Amazon.com - the largest U.S.-based online retailer - has received a patent for its planned delivery system - getting merchandise to customers by flying drones. In March, federal regulators gave their approval for Amazon to begin testing the new technology. But, the new service is still some time off.
According to the patent application published by the U.S. Patent Office, Amazon plans to use the Global Positioning System, or GPS, not only for deliveries to homes around the country, but directly to purchasers, wherever they may be.
Focusing on the location of the customer’s mobile device, usually a smartphone, the drone will be able to avoid both living things and inanimate obstacles, identify areas safe for landing and deliver the package within 30 minutes.
For security reasons, the Federal Aviation Administration requires the drones in this experimental test period to remain within sight of their operators, which severely limits their reach.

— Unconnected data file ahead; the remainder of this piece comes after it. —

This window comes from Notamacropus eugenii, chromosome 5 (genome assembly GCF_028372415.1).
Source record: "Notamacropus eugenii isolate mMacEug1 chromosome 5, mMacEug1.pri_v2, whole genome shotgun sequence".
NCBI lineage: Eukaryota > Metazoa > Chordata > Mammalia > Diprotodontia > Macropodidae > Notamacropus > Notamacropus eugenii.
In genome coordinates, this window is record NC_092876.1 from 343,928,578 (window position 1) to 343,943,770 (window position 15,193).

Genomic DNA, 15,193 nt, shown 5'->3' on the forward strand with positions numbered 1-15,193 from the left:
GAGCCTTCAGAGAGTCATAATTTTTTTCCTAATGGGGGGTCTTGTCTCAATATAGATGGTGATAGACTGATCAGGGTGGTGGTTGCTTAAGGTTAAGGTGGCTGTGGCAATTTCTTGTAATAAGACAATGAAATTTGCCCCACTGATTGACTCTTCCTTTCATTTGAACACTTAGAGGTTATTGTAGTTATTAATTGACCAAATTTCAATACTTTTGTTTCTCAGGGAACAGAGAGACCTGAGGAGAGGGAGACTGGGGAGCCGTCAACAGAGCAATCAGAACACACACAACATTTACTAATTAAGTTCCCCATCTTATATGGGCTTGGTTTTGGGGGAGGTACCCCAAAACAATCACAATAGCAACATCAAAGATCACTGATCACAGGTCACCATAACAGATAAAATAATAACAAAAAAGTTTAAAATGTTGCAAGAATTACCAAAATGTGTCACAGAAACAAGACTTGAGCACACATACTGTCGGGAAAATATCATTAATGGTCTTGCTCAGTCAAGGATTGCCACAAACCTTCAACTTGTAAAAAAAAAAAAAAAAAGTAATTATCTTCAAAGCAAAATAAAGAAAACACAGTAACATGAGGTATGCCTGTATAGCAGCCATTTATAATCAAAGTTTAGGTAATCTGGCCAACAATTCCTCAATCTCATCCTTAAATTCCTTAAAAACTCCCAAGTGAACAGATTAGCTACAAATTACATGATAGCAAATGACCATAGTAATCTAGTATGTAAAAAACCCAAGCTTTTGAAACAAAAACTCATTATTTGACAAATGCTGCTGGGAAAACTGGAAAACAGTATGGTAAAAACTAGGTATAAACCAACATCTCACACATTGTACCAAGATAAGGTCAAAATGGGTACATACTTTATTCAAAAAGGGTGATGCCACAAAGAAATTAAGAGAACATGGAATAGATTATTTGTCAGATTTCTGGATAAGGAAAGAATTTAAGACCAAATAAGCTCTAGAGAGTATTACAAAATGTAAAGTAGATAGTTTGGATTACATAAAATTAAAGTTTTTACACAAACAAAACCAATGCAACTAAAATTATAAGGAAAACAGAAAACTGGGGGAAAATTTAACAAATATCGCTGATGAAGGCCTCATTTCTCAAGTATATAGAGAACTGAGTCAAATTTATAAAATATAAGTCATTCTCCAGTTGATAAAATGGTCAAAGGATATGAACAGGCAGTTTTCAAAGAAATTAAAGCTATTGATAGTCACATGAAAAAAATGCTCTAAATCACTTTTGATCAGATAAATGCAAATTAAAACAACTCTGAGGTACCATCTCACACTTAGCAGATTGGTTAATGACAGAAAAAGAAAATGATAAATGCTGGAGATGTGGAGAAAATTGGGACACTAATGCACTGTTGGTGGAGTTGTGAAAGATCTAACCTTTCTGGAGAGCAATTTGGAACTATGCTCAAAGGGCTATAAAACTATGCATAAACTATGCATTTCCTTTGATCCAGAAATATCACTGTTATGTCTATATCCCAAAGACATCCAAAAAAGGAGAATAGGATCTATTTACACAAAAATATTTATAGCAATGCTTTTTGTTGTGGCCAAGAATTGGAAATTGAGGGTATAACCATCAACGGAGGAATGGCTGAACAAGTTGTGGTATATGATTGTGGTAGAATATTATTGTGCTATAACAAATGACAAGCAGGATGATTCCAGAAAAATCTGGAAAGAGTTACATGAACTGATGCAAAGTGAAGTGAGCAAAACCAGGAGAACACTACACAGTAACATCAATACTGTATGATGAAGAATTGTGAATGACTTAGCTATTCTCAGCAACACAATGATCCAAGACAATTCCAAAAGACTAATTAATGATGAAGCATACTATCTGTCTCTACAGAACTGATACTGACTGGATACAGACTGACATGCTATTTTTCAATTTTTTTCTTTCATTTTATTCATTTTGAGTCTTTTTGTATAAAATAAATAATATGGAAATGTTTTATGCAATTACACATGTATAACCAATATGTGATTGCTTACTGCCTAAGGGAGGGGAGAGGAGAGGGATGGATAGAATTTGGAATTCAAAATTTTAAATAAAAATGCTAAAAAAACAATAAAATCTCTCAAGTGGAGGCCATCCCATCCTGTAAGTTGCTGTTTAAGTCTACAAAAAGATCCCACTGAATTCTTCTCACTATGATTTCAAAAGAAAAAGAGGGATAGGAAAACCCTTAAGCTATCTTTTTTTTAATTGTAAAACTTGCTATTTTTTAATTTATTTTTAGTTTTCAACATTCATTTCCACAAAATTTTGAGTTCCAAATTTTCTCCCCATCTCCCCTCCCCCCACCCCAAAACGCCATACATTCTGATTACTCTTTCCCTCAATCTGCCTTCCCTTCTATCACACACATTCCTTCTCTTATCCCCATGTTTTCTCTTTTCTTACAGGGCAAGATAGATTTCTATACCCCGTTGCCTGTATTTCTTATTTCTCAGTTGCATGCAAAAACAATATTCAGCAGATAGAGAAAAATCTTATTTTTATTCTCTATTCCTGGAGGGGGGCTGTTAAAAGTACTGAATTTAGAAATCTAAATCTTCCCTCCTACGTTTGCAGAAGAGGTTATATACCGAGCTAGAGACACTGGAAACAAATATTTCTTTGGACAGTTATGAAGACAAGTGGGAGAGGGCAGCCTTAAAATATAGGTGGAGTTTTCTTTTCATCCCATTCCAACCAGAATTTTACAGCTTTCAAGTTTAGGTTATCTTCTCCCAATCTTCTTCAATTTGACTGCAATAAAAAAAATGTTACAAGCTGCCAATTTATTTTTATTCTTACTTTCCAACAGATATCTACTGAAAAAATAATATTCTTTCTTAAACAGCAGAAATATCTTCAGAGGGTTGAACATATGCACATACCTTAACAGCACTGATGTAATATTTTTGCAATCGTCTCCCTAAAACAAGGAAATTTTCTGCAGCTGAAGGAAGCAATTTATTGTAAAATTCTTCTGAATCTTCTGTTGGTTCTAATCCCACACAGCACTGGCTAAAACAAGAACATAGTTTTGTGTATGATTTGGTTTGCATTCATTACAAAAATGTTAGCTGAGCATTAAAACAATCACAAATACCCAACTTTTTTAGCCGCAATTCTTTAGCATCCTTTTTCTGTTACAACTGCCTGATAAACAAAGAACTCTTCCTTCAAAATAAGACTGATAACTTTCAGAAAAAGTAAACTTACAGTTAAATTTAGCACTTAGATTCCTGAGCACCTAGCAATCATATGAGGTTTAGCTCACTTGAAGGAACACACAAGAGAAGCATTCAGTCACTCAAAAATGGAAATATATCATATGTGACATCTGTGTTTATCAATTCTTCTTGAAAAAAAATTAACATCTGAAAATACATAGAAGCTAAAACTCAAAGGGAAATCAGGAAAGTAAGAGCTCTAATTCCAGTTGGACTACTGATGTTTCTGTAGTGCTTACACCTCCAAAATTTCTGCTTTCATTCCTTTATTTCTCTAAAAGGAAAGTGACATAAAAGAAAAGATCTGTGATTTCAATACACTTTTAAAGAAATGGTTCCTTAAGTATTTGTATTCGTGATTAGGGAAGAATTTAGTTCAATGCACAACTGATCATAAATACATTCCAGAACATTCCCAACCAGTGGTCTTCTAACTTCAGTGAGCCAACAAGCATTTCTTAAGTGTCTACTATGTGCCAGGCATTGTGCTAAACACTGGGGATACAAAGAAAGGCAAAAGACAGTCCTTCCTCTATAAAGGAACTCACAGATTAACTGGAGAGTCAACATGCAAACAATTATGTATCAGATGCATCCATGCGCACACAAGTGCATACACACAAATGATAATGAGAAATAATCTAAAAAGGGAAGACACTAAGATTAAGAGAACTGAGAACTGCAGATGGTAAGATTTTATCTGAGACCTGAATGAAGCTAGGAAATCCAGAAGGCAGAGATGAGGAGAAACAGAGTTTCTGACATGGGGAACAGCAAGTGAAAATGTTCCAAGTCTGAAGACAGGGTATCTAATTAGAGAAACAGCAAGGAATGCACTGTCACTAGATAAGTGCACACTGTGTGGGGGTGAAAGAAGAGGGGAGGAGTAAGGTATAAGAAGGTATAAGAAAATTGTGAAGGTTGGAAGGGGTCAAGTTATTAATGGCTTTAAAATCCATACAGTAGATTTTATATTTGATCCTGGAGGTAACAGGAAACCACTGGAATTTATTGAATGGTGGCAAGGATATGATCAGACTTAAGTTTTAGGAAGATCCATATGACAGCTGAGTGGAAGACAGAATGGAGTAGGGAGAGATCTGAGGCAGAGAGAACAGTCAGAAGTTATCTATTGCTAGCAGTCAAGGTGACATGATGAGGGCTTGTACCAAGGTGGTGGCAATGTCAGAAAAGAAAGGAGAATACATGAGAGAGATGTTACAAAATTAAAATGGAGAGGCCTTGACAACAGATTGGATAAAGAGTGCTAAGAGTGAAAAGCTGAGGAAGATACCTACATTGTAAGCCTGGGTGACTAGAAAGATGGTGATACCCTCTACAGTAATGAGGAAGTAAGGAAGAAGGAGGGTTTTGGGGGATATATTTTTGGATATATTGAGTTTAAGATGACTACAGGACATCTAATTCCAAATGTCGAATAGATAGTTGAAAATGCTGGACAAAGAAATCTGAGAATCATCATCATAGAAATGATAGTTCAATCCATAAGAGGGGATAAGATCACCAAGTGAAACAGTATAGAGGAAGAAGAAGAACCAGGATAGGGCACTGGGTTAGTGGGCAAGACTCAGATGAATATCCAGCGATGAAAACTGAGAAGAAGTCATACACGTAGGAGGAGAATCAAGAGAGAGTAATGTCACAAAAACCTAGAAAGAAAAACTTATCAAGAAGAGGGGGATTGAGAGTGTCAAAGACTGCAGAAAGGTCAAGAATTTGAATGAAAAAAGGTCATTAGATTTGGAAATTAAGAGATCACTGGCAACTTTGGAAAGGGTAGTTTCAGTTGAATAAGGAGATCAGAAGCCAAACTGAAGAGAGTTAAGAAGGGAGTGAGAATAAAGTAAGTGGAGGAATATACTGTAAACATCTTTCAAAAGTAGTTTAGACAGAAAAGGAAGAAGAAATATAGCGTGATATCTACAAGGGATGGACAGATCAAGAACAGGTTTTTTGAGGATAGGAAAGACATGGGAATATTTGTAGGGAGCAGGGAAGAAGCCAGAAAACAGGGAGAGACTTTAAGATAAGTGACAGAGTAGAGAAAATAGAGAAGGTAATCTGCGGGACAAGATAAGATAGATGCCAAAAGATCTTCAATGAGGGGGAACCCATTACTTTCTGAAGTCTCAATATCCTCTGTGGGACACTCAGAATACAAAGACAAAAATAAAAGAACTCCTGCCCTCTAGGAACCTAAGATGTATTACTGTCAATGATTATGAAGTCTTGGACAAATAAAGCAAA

Amazon is working on solutions, says Loretta Alkalay, from Vaughn College of Aeronautics and Technology in New York, speaking by Skype.
“I think that they are going to work on those in parallel with advancing the new technology. So I don’t see the security problems as being something that should stop the technology," said Alkalay.
Amazon is still not advertising the drone deliveries, but Alkalay is optimistic that they will happen.
“I do think that in the reasonably foreseeable future they are going to start doing deliveries. We have already seen deliveries being done in disaster areas and remote areas. I think there is a huge demand for that type of delivery," she said.
There are still a number of concerns regarding possible collisions with various objects, as well as vandalism and theft of the drones and goods, but Alkalay says the media has assumed - incorrectly - that deliveries would be made to people’s front doors.
“If you think of a drone delivery perhaps to your rooftop, then you’ll have an opportunity to separate the pedestrian and vehicular traffic, and at the same time separate it from air traffic," said Alkalay.
Alkalay says even though American homes are not set up for rooftop deliveries, it is possible that future homes will have special platforms for air deliveries of small merchandise.